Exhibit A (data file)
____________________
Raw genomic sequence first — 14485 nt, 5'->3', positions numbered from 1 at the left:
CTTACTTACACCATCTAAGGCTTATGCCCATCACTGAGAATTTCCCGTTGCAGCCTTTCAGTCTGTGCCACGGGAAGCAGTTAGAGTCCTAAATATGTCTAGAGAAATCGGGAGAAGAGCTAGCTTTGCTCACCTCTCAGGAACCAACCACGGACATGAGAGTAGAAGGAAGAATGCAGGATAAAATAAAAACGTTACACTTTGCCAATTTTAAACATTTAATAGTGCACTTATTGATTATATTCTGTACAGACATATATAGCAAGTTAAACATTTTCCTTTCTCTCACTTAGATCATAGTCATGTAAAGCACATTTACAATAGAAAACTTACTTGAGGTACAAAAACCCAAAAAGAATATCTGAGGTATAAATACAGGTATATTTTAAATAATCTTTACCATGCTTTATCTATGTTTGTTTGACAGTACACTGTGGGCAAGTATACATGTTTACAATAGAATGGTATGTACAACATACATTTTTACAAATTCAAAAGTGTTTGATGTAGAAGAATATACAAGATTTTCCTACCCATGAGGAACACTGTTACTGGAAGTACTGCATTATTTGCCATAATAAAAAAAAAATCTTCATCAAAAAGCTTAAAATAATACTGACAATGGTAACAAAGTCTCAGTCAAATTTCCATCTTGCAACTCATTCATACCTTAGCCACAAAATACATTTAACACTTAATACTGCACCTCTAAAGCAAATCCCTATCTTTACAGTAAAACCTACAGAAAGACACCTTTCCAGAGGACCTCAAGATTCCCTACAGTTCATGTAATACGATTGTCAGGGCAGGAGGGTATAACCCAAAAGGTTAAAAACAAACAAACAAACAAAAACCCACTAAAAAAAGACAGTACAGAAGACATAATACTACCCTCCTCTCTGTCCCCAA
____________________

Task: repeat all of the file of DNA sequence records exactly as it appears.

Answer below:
Raw genomic sequence first — 14485 nt, 5'->3', positions numbered from 1 at the left:
CTTACTTACACCATCTAAGGCTTATGCCCATCACTGAGAATTTCCCGTTGCAGCCTTTCAGTCTGTGCCACGGGAAGCAGTTAGAGTCCTAAATATGTCTAGAGAAATCGGGAGAAGAGCTAGCTTTGCTCACCTCTCAGGAACCAACCACGGACATGAGAGTAGAAGGAAGAATGCAGGATAAAATAAAAACGTTACACTTTGCCAATTTTAAACATTTAATAGTGCACTTATTGATTATATTCTGTACAGACATATATAGCAAGTTAAACATTTTCCTTTCTCTCACTTAGATCATAGTCATGTAAAGCACATTTACAATAGAAAACTTACTTGAGGTACAAAAACCCAAAAAGAATATCTGAGGTATAAATACAGGTATATTTTAAATAATCTTTACCATGCTTTATCTATGTTTGTTTGACAGTACACTGTGGGCAAGTATACATGTTTACAATAGAATGGTATGTACAACATACATTTTTACAAATTCAAAAGTGTTTGATGTAGAAGAATATACAAGATTTTCCTACCCATGAGGAACACTGTTACTGGAAGTACTGCATTATTTGCCATAATAAAAAAAAAATCTTCATCAAAAAGCTTAAAATAATACTGACAATGGTAACAAAGTCTCAGTCAAATTTCCATCTTGCAACTCATTCATACCTTAGCCACAAAATACATTTAACACTTAATACTGCACCTCTAAAGCAAATCCCTATCTTTACAGTAAAACCTACAGAAAGACACCTTTCCAGAGGACCTCAAGATTCCCTACAGTTCATGTAATACGATTGTCAGGGCAGGAGGGTATAACCCAAAAGGTTAAAAACAAACAAACAAACAAAAACCCACTAAAAAAAGACAGTACAGAAGACATAATACTACCCTCCTCTCTGTCCCCAA